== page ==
(2) His position on man-made climate change is "evolving," i.e., supportive of crony capitalist regulation of the economy in the name of a phony "scientific consensus."

Bush, Kasich.

(3) He criticizes Obamacare (of course), but proposes a "Repeal and Replace" government-regulated alternative euphemistically called "market solutions."

Bush, Kasich, Trump. Trump may deserve two points for this one, since he is the only candidate who has advocated single-payer healthcare, and accuses critics of socialized medicine of having "no heart."

(4) He insists that no one should impugn the motives and patriotism of the Democratic candidate, and when asked during a debate whether his opponent would make a good president, he answers "Yes, but…."

There is so much anger this year about what the Democrats have become, and about the fact that a woman who should probably be in prison remains their presumptive nominee, that only a suicidal candidate (or a Democrat plant) would openly espouse this "reach across the aisle" bromide during the primaries. During the general election, however, we may assume, on past evidence, that Bush and Kasich would take this position if pressed during an October debate. (Possibly Rubio, given his Gang of Eight past and his support from many progressive donors. And possibly Trump, who is the only candidate in the field to have funded a Clinton campaign, to have said she would be a great president, to have espoused many of the views for which she is most hated, to have boasted of great relationships with her ideological kin, and to have made dealmaking with socialists his campaign's central promise. Therefore, he could hardly turn around and call her a lying nasty person whom no one likes during… oh wait, what am I saying?)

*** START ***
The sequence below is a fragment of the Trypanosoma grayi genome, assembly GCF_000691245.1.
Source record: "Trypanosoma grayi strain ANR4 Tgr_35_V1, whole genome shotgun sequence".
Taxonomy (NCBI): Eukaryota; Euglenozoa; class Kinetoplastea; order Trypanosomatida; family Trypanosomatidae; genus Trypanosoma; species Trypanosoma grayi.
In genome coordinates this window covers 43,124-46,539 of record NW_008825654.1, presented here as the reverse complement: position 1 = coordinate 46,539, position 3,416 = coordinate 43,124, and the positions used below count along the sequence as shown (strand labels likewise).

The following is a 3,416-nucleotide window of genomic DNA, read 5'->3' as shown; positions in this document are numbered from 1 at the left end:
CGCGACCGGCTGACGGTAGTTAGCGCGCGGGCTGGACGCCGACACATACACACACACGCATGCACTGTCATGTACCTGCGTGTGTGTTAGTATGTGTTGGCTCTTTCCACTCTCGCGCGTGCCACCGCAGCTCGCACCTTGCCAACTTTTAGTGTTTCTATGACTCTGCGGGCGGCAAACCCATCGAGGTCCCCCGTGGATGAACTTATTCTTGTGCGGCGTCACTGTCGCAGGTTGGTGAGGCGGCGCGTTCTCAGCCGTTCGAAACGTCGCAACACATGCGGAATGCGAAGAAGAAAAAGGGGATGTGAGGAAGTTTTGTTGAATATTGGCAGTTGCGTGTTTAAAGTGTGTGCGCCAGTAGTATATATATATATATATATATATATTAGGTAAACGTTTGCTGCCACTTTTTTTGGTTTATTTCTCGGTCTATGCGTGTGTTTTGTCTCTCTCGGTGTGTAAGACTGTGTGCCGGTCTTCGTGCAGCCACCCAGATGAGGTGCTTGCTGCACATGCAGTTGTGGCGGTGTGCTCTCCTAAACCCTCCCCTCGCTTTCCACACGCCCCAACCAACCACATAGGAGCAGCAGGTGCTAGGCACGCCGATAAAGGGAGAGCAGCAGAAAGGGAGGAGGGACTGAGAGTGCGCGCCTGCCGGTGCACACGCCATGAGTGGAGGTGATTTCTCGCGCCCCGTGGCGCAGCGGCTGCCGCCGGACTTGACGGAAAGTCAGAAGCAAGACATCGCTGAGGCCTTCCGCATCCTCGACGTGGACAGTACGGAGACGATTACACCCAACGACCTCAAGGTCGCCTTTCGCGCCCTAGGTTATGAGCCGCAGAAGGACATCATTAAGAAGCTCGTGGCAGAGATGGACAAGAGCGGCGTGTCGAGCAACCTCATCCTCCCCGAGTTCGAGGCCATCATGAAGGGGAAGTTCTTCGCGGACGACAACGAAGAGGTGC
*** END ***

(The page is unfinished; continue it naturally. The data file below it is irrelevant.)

(5) He supports Common Core standardization of education.

Bush, Kasich.

(6) He unequivocally supports the NSA's secret communications data collection against all privacy objections.

Bush, Rubio, Trump. (Possibly Kasich, who tries to finesse the question to the point of saying nothing, which is a bad sign.)

(7) He is absolutely silent on the question of whether the federal government has any responsibility to abide by its constitutional limits, which is to say he sees no need to weigh his promises against the constitutionally-defined role of the president.

Bush, Kasich, Rubio (foreign policy at least), Trump.

Now let's add up these results, and complete my two-year-old prediction by putting a name on the Washington establishment's paint-by-numbers Republican nominee:

Bush 7; Kasich 6 (or 7); Trump 3 (or 5); Rubio 3 (or 4).

These were the South Carolina candidates who, to varying degrees, matched the will of the pragmatic realism faction of the progressive establishment – the "Present" end of that unified continuum that pretends to be a rivalry. 

The floor has caved in under the establishment's preferred choice, but their contingency plan – fake anti-establishmentarianism to divide and conquer the constitutionalist grassroots – is succeeding brilliantly, as it did during its test run in 2012.  And the GOP elite are being assisted, once again, by some influential members of the so-called conservative media, who will help them blur the line separating the establishment from the grassroots.

They clearly believe their brilliant new confuse-a-cat strategy will allow them to win in the long run, regardless of the immediate outcome. For now, they can sit back and let their second-best choices, Rubio and Trump, use the debates and the cheerleading media to eviscerate the real anti-establishment option(s), the one(s) who did not register a single point on our bipartisan establishment checklist. 

Thus, although the establishment's one hundred percent pure option never gained traction, they will still have the survivor of their orchestrated, Fox News-approved "anti-establishment" melee as a satisfactory backup plan, which will be good enough to achieve their twin purposes: to remain the entrenched power brokers and chief beneficiaries of American politics in perpetuity and to expand the range of government social control wherever possible.

The establishment can no longer win in a straight fight, but its propaganda machine has enticed many conservative grassroots voters right to the crossroads – the American Crossroads, to be precise.  These voters' next step may seal the fate of their nation and of the world.